Andres Lazo is a proud graduate of the University of New Mexico. As an Army veteran who suffered physical and mental wounds while serving in Iraq, he has a reason to be proud that he earned a bachelor’s in business administration from the Anderson School of Management in 2013. He was immediately accepted into the master’s in public administration program at Syracuse University and completed that degree in May.

He credits the UNM Veterans Resource Center for helping him every step of the way. Marilyn Dykman, director of the VRC, speaks of Lazo’s own resolve that helped him finish his education: “Andres possesses strength, perseverance and commitment to ‘Complete the Mission,’ which was to graduate and go to graduate school, no matter the obstacles.”

Lazo graduated from high school in 2002 with plans to attend West Point. “I visited there in July 2001. Then 9/11 happened,” he said.

Then something else happened that changed the course of his life. His mother Virginia was diagnosed with cancer. Lazo decided to go to UNM to be close to his mother, who went through a lot. “She is an amazing woman. She is the toughest and most resilient person I know,” he said.

Lazo followed in his family’s footsteps. His father, Máximo Lazo, earned a Ph.D. in nuclear engineering, and his mother is also an alumna.

Andres Lazo in training on the obstacle course in preparation for the Best Ranger Competition.

Lazo Enlists
In 2004, Lazo enlisted in the Army. “I needed lots of growing up and the military provided it,” he said. Lazo wanted to be an Airborne Ranger. He completed infantry training and Ranger school. “Ranger school is 62 days long. It took me six months to complete,” he said. The difficulties he had didn’t defeat him, however, because much later, in 2009, he competed in the Best Ranger Competition. “It was exhausting,” was all he had to say about that.

He was deployed to Iraq in 2006 and 2007. Then, on the night of October 21, 2007, while in a convoy after finishing a mission, there was a loud boom. “We were hit by a bomb – an EFP [explosively formed projectile]. EFPs are the most lethal bomb used against U.S. forces in Iraq. They can cut through a Humvee or a tank like a hot knife through butter. I was hit on the right side of my head. My helmet saved my life. I had shrapnel in my hands, body and neck,” he said. The impact destroyed the truck he was in, riding behind a machine gun. Lazo was the only one hurt in the attack.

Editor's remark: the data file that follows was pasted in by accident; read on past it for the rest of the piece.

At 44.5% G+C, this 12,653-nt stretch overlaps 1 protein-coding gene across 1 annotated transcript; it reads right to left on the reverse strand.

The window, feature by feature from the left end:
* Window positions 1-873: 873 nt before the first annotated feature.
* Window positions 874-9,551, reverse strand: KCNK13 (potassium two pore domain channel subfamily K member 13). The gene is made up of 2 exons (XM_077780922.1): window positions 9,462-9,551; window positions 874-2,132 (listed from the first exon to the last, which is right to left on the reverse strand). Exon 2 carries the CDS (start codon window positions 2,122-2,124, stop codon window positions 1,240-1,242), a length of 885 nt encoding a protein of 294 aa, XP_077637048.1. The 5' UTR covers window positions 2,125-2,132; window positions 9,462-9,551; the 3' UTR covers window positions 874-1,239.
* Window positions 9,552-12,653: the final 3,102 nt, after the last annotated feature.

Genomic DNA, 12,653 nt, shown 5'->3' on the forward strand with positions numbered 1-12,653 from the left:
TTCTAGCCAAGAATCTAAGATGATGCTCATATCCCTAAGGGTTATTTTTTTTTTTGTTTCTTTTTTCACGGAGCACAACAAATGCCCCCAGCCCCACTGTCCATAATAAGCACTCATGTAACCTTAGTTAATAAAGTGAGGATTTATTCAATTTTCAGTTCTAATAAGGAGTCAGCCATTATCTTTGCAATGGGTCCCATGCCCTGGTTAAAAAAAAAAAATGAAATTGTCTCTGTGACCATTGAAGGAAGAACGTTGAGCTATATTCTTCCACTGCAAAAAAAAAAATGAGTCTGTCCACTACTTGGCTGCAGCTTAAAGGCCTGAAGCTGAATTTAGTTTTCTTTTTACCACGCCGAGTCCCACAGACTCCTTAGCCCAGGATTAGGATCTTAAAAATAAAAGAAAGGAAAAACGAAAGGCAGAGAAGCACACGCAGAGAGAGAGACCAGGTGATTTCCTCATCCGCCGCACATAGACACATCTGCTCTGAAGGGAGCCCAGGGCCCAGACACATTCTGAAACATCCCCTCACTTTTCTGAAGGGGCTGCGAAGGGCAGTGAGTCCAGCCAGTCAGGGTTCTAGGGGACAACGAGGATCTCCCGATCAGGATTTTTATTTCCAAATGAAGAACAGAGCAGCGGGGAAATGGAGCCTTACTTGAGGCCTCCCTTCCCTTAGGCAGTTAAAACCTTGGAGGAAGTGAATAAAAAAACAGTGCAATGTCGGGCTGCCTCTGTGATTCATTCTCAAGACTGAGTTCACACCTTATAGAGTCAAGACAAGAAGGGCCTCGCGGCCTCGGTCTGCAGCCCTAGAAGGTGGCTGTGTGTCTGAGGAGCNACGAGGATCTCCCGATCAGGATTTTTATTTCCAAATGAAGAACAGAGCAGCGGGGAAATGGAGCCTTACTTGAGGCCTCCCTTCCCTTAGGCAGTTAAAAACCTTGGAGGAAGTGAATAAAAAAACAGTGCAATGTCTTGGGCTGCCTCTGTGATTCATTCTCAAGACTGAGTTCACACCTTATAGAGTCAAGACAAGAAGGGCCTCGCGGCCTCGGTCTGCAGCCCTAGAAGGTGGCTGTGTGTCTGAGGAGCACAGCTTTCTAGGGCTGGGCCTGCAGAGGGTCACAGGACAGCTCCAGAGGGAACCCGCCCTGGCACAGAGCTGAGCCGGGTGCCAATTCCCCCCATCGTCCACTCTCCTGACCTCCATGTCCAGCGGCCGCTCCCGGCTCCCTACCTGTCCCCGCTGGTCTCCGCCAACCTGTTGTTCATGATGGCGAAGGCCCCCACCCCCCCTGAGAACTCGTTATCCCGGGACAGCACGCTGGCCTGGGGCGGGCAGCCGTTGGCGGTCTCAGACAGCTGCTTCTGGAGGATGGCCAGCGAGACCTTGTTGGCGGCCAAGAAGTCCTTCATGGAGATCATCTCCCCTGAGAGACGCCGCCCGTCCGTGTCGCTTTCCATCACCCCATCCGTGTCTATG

He was evac’d to the forward operating base, but was able to return to his unit. “I finished my tour on 11/11/07, Veterans Day,” he said. He returned stateside: “I could train others rather than deploy again.” He completed his service on August 15, 2009.

The UNM Veterans Resource Center
He was still active service military when he contacted the VRC in the spring of 2009. “I wanted to reach out to UNM to transition from the military to a fulltime college student. I couldn’t have transitioned without it,” Lazo said.

He was one of the first students to receive the Post 9/11 GI Bill.  “The VRC helped me process into UNM and get certified under the new GI Bill, all by phone and email,” he said.

Andres Lazo with all his gear in Iraq. Lazo was deployed to Iraq in 2006.

This time around, Lazo knew he wanted to be a college student. He wanted to study. “It’s not as difficult as the military lifestyle or deploying again,” he said. Lazo progressed through his coursework and did well until his last semester.

Dykman said that he was struggling and isolated himself. “We found out he hadn’t been going to class,” she said. He worked with the Accessibility Resource Center to get the assistance he needed; and with Lee St. Pierre, from the VRC, to determine which classes he absolutely needed to graduate.

“He went from not thinking he would finish, to graduating, getting accepted at Anderson School of Management for graduate school and then getting a scholarship to go to Syracuse,” Dykman said.

She added that during that time, Lazo had his own way of checking in with her. “He would call and say, ‘Guardian 1-8, checking in,’” she said. That was her pilot call sign in the Coast Guard. It connected them over a shared military service.

“I feel lucky. I survived a terrorist attack in 2007. I came back home and made it as a fulltime college student, and graduated because of the VRC,” Lazo said, adding that VRC staff is tapped into all the services veterans need. And they serve families of vets, as well.

“It is important to have the VRC as a place to connect for successful reintegration. Vets are multipliers for good – they are active students who speak out. They value their education and that makes them hard workers.”

Dykman added, “I want veterans to know that I do not focus on their adversities, because it is their strength and perseverance that makes them heroes in my eyes.”

 From his experience, Lazo encourages other vets. “Military veterans can overcome challenges and graduate.”